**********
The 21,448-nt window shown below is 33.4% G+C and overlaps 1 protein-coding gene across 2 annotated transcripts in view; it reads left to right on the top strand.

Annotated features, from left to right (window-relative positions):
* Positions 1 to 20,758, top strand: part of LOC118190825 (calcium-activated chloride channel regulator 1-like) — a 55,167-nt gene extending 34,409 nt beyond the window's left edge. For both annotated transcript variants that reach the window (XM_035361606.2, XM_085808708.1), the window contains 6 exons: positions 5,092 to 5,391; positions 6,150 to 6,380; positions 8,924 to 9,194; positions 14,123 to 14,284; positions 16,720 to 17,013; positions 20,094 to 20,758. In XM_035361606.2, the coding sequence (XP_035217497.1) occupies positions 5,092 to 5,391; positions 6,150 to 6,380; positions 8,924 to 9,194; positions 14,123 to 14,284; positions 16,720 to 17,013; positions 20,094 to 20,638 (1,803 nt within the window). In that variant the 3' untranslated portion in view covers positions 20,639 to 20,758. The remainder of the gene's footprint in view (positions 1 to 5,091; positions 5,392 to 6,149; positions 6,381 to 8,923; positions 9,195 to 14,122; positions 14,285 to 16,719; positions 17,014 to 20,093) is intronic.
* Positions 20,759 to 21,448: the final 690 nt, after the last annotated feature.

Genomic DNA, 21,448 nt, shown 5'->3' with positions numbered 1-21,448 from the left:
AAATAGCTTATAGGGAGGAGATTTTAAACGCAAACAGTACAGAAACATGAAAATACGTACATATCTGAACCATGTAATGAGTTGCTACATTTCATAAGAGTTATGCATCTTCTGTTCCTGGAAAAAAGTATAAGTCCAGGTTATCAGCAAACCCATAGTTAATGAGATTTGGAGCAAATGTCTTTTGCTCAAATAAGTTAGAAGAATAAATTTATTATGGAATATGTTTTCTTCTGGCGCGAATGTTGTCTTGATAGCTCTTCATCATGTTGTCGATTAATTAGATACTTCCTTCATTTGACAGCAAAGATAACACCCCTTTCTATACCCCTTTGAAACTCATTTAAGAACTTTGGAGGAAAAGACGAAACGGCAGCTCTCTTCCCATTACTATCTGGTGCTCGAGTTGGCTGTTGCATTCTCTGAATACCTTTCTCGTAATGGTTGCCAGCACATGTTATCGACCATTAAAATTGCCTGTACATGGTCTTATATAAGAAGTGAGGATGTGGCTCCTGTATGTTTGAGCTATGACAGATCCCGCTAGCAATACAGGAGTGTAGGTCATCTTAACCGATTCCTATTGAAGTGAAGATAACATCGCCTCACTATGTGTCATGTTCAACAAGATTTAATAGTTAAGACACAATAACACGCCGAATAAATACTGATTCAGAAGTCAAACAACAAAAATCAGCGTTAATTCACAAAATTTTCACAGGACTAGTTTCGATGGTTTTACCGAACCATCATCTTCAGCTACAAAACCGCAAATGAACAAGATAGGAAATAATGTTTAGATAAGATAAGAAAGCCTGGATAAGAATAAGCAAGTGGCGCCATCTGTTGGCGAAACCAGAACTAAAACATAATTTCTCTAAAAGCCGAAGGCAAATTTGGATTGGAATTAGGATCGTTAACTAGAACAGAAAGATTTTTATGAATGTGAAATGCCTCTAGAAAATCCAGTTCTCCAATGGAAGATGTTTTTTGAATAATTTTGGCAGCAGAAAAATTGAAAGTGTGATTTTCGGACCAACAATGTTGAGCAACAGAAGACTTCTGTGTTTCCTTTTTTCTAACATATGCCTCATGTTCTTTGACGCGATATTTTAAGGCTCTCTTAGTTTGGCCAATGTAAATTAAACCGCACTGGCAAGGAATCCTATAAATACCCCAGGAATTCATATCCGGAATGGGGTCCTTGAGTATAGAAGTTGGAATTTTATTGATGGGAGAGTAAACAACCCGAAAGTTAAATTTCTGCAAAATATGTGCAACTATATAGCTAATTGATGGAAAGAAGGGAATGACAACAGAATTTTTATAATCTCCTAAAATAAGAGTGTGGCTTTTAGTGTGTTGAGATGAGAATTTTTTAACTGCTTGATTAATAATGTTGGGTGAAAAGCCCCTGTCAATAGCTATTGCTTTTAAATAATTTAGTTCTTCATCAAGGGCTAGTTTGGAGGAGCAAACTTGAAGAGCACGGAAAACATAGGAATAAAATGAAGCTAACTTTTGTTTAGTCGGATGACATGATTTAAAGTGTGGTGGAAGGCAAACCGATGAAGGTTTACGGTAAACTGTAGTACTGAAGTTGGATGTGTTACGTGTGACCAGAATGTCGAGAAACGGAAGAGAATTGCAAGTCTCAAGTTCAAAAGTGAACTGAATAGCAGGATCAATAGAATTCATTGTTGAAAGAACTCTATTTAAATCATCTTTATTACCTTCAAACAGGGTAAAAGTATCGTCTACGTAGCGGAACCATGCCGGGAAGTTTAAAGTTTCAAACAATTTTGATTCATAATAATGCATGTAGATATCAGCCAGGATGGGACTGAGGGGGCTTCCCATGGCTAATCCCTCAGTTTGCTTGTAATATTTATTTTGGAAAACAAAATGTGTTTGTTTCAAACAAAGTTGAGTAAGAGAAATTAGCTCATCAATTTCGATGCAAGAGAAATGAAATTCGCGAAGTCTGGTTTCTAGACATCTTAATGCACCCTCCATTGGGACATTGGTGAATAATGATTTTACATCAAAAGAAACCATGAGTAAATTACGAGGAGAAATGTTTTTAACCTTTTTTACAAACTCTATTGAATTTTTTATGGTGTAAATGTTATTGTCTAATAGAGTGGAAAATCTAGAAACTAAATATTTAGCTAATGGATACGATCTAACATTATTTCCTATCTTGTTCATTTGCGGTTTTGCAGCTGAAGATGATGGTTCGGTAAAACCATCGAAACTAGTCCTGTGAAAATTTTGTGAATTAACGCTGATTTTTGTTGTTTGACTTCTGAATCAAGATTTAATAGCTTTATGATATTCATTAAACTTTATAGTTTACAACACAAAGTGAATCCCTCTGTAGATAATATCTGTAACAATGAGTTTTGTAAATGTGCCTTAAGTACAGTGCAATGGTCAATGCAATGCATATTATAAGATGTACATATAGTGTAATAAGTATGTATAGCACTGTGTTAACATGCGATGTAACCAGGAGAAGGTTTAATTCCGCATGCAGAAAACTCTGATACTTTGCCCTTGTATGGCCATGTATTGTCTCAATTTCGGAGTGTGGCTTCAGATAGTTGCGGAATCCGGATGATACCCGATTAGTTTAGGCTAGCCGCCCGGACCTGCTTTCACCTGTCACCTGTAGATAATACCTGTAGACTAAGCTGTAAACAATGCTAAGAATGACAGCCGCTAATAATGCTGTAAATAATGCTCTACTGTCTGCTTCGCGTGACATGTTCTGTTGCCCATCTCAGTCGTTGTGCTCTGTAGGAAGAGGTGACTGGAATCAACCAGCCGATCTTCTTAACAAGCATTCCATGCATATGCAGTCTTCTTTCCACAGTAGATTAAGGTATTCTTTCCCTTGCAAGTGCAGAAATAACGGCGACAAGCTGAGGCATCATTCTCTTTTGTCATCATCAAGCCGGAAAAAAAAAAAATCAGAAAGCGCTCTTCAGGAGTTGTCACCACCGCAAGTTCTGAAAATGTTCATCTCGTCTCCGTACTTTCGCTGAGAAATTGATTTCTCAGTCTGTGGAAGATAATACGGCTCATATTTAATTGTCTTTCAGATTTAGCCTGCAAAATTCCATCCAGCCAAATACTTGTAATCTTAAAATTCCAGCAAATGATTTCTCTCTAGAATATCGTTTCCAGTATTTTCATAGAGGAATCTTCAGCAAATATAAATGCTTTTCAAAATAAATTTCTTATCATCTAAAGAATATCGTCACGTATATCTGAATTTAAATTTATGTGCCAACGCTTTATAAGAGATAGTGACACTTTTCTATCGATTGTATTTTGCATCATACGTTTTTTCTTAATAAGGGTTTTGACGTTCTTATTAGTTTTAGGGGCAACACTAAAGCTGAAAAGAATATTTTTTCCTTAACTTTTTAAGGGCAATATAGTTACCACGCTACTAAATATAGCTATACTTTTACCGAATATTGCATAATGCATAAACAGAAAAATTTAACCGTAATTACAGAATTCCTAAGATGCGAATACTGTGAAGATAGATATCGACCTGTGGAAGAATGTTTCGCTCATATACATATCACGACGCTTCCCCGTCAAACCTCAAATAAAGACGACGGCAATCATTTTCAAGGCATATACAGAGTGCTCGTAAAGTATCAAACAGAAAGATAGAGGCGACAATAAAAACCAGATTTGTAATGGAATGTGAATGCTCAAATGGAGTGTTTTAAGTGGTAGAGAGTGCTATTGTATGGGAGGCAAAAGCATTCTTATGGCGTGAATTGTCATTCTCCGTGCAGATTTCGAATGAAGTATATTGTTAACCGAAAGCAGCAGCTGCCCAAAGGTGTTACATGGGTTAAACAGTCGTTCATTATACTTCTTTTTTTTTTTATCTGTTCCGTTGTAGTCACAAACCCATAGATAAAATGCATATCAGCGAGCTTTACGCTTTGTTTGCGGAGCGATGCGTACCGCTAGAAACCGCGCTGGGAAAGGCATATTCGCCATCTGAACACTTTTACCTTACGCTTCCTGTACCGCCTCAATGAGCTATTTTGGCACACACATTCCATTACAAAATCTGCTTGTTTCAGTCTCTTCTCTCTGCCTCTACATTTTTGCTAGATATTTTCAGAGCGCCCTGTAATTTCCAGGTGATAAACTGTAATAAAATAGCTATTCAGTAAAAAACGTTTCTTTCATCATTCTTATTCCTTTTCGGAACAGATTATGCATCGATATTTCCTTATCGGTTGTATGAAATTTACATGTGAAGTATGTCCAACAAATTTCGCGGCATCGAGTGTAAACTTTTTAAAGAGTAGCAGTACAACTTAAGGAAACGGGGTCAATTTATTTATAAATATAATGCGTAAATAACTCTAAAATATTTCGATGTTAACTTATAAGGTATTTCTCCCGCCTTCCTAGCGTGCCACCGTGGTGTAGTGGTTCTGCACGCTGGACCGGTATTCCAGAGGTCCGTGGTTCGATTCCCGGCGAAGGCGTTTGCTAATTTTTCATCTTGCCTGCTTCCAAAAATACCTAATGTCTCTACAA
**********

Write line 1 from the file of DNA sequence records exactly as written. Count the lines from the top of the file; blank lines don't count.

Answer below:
The 21,448-nt window shown below is 33.4% G+C and overlaps 1 protein-coding gene across 2 annotated transcripts in view; it reads left to right on the top strand.